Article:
Justine Hope Blau's memoir,Scattered: A Mostly True Memoir, is now available.

New Reviews

Friday, January 04, 2013 | Permalink
This week's reviews:


JBC Bookshelf: Most Anticipated Spring 2013 Titles

Friday, January 04, 2013 | Permalink

Posted by Naomi Firestone-Teeter

January is one of my favorite months at the Jewish Book Council. Not only do we announce the National Jewish Book Award winners and finalists (soon...), but we also get to browse dozens of catalogs and hundreds of review copies to prepare for our year in Jewish books. Our lists are already full of promising soon-to-be-published titles, so be sure to keep tabs on us for the latest in all things Jewish literary. How do you keep tabs on us, you ask? Good question. A few ideas:

  • Participate in our monthly Twitter Book Club with
  • Check out new Visiting Scribe posts each week, where authors share the backstory behind their books, items that just didn't make the cut, reading lists, thoughts on current events, excerpts, previews, Q&As, and more
  • Sign up for our weekly email and receive recommended reading and updates on the newest JBC reviews
  • Browse our Pinterest boards
  • Check our calendar for Jewish literary events in your area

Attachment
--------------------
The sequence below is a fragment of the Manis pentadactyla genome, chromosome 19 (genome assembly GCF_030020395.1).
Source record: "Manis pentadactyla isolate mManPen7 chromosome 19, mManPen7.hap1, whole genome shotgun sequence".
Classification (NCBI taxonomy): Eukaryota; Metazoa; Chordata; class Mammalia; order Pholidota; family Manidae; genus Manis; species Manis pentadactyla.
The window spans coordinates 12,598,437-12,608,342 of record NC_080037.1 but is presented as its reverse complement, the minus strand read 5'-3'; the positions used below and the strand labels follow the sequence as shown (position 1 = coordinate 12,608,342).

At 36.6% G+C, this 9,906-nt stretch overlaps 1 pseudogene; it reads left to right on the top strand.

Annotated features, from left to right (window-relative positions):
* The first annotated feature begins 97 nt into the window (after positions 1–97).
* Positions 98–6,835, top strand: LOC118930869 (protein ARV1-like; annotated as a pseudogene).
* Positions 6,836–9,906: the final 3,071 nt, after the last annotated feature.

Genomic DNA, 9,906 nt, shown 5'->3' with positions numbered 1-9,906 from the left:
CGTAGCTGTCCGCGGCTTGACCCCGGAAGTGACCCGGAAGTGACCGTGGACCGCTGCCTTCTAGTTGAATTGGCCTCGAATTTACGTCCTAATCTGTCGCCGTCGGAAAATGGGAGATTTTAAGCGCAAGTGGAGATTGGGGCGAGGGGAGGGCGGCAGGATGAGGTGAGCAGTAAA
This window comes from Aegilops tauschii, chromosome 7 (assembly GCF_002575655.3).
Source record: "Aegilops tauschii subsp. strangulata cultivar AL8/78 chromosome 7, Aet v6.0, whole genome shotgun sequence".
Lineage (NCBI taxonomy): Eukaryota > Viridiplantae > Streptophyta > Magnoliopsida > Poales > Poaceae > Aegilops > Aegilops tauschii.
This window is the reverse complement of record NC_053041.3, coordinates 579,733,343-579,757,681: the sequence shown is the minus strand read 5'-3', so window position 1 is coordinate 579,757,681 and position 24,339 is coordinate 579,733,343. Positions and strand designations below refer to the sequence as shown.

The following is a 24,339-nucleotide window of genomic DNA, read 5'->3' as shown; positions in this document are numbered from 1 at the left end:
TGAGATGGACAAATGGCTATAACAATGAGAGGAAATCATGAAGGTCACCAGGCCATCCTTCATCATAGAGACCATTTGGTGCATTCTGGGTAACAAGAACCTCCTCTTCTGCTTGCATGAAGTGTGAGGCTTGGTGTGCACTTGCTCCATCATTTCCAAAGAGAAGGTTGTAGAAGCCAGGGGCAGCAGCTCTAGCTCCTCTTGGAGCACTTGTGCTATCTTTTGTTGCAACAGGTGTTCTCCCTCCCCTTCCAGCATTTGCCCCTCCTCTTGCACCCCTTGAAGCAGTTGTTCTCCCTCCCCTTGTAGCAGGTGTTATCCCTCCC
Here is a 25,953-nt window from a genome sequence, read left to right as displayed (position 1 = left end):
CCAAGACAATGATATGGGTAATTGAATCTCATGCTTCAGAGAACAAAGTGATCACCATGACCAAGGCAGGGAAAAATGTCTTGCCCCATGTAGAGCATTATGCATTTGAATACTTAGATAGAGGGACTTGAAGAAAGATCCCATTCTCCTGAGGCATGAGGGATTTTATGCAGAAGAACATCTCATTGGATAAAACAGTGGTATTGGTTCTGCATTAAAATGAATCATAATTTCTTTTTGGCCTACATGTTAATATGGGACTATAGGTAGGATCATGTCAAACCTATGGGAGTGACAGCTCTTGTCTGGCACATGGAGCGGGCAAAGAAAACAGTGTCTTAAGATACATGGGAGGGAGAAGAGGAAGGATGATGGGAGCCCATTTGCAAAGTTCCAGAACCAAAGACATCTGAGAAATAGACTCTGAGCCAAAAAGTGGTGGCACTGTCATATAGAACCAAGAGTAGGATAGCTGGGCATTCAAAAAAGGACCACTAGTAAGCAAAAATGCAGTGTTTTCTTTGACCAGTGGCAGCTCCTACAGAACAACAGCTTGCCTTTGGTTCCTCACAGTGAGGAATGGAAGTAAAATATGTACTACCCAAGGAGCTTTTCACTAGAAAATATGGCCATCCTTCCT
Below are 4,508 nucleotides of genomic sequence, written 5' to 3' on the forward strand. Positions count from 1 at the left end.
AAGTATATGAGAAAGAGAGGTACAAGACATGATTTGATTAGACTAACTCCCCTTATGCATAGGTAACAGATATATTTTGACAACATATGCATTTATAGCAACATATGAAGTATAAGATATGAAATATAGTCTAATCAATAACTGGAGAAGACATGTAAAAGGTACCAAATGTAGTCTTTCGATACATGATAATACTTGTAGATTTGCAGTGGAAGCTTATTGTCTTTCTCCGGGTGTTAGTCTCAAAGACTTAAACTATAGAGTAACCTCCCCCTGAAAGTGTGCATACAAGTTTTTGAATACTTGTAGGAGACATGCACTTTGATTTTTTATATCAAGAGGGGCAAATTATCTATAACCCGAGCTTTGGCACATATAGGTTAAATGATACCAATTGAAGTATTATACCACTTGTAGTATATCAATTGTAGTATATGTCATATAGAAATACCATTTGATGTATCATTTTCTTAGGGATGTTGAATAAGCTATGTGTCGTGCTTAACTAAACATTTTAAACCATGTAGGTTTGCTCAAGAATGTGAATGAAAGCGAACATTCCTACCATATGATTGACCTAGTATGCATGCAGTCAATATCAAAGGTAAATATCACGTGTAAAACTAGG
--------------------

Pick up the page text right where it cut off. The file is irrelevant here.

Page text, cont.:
• Need a theme for you book club this year? Look no further.
  • For additional resources, visit here.

Now, to start the year off right...a few titles I'm most looking forward to this spring (a small sampling of what's to come!):

Searching for Zion: The Quest for Home in the African Diaspora, Emily Raboteau (January 2013, Atlantic Monthly Press)

The Tin Horse: A Novel, Janice Steinberg (January 2013, Random House)

Hand-Drying in America: And Other Stories, Ben Katchor (February 2013, Pantheon)

The Wanting: A Novel, Michael Lavigne (February 2013, Schocken Books)

In the Land of the Living, Austin Ratner (March 2013, Reagan Arthur Books)

The Retrospective, A. B. Yehoshua (March 2013, Houghton Mifflin Harcourt)

Russ & Daughters: Reflections and Recipes from the House That Herring Built, Mark Russ Federman (March 2013, Schocken Books)

A Nearly Perfect Copy: A Novel, Allison Amend (April 2013, Nan A. Talese)

Mothers: A Novel, Jennifer Gilmore (April 2013, Scribner)

Harvard Square: A Novel, André Aciman (April 2013, W. W. Norton & Company)